To the Editor.—
Davies et al1 reported differences in DDE (1,1-dichloro-2,2-bis[p-chlorophenyl]ethylene) (the principal metabolite of DDT [1,1,1-trichloro-2,2-bis-p,-chloro-phenyl ethane]) blood levels between patients receiving anticon vulsants (diphenylhydantoin and phenobarbital) and patients and controls not receiving these medications. Their study dealt with individuals who were not exposed to high levels of DDT in their environment, and was discussed in a recent issue of The Journal.2 Schoor3 reported on a farmer with epilepsy who had been taking phenobarbital for 20 years and a combination of phenobarbital (21 mg four times a day) and diphenylhydantoin (90 mg four times a day) for the past four years. He came from an area of high pesticide usage, but his serum levels of several organochlorine pesticides were much less than the mean levels of untreated farmers from the area.Recently, we observed that a 42-year-old,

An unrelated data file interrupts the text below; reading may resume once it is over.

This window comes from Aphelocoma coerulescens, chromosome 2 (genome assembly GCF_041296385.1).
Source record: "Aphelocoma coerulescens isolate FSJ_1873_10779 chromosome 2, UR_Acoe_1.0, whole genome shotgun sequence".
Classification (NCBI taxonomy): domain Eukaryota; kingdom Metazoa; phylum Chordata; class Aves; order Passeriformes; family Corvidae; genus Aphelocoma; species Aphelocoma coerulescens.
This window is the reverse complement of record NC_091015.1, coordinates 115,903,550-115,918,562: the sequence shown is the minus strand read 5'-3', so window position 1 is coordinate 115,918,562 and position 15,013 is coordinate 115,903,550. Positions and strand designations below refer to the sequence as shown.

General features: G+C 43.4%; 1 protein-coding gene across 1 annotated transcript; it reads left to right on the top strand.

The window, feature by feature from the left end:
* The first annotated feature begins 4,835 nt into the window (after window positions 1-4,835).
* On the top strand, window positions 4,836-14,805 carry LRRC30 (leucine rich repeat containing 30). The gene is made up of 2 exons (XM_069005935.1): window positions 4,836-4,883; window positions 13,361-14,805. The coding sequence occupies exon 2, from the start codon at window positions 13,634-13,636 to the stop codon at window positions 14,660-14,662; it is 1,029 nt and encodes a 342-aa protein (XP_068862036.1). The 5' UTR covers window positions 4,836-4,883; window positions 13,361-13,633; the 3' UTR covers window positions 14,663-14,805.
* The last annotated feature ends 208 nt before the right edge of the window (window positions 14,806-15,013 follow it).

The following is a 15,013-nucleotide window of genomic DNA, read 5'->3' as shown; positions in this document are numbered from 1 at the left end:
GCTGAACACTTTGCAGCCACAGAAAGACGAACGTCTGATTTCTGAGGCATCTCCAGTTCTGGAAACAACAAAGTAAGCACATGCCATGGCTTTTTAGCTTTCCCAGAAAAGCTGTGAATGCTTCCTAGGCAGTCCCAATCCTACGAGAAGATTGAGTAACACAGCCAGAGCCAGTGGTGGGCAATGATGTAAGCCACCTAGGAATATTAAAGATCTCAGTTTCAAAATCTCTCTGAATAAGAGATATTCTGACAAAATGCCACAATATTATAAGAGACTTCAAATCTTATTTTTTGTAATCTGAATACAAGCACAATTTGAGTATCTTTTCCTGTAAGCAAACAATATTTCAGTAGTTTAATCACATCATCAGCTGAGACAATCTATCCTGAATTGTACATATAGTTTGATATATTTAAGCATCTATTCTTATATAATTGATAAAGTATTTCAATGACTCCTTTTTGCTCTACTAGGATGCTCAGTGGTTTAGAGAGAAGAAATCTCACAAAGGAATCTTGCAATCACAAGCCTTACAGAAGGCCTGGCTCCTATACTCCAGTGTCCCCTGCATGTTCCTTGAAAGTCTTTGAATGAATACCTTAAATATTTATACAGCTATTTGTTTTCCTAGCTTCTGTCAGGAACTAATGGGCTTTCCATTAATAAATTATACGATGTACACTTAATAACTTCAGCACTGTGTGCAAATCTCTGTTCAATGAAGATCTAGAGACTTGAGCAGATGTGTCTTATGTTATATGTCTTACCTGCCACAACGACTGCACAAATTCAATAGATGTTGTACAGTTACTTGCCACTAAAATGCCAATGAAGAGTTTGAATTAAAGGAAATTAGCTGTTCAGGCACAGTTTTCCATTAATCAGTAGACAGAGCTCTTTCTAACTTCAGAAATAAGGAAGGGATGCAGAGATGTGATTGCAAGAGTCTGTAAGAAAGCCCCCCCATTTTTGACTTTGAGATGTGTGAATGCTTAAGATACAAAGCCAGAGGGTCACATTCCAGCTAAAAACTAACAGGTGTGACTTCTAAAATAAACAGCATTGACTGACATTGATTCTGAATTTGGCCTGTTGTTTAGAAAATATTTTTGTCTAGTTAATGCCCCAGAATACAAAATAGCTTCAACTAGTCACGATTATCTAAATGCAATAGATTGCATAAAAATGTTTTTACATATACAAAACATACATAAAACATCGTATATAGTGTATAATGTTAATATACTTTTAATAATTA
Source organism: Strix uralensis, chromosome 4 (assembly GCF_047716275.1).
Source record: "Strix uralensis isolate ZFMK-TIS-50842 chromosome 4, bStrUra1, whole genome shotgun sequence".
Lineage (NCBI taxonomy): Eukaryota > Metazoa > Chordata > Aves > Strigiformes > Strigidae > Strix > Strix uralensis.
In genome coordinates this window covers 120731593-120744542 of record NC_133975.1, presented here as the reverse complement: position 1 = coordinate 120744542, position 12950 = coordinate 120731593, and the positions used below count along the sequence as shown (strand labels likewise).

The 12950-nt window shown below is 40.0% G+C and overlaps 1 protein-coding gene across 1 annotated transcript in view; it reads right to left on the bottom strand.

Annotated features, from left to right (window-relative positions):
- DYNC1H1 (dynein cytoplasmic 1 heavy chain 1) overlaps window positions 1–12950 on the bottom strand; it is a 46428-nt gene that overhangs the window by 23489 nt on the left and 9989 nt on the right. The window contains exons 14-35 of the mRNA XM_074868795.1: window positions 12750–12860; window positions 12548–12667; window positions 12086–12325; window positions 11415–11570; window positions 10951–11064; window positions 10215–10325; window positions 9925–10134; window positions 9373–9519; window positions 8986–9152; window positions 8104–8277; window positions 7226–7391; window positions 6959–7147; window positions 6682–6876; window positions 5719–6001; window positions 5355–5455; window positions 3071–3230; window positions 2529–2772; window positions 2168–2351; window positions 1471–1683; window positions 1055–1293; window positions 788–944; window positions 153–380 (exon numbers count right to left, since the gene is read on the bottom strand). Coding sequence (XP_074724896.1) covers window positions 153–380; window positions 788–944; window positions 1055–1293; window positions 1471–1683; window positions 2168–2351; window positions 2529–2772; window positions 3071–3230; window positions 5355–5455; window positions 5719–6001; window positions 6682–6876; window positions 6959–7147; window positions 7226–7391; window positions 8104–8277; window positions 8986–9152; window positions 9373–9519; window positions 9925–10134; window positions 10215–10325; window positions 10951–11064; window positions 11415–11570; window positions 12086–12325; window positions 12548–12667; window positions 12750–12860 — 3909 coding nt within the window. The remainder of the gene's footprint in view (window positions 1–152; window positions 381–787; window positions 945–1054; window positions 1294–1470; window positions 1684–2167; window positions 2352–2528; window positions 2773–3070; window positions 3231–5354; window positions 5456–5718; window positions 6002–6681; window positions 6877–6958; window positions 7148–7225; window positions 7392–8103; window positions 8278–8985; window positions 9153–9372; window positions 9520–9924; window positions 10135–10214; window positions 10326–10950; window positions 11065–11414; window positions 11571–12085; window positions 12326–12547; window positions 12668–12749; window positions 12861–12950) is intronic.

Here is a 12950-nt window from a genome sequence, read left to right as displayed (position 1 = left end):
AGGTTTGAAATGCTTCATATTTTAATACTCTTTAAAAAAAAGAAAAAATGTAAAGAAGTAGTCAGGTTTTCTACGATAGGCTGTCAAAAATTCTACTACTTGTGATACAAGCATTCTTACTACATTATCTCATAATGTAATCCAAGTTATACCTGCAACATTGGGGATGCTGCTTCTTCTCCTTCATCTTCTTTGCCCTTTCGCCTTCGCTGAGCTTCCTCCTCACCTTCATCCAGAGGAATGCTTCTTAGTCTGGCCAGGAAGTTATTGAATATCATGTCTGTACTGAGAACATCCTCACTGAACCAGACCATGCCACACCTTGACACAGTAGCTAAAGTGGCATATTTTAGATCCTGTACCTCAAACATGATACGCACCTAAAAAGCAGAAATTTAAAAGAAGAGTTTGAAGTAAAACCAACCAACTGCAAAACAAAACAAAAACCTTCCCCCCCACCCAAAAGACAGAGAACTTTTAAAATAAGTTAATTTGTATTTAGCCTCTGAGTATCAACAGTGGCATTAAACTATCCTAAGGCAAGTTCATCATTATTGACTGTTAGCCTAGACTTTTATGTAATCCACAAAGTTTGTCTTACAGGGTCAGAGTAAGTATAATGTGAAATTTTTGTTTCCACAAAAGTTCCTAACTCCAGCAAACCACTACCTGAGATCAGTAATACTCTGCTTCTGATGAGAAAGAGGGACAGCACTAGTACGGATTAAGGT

Kwalick DS. Anticonvulsants and DDT Residues. JAMA. 1971;215(1):120–121. doi:10.1001/jama.1971.03180140084028
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